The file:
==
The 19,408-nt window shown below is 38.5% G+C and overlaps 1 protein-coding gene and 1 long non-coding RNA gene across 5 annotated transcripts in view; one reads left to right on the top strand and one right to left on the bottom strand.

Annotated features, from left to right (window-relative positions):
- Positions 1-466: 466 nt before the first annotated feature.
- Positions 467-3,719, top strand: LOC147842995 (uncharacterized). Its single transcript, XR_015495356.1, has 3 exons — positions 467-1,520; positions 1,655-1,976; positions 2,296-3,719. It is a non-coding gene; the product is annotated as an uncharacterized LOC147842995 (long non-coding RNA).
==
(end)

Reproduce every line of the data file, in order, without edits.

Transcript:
The 19,408-nt window shown below is 38.5% G+C and overlaps 1 protein-coding gene and 1 long non-coding RNA gene across 5 annotated transcripts in view; one reads left to right on the top strand and one right to left on the bottom strand.

Annotated features, from left to right (window-relative positions):
- Positions 1-466: 466 nt before the first annotated feature.
- Positions 467-3,719, top strand: LOC147842995 (uncharacterized). Its single transcript, XR_015495356.1, has 3 exons — positions 467-1,520; positions 1,655-1,976; positions 2,296-3,719. It is a non-coding gene; the product is annotated as an uncharacterized LOC147842995 (long non-coding RNA).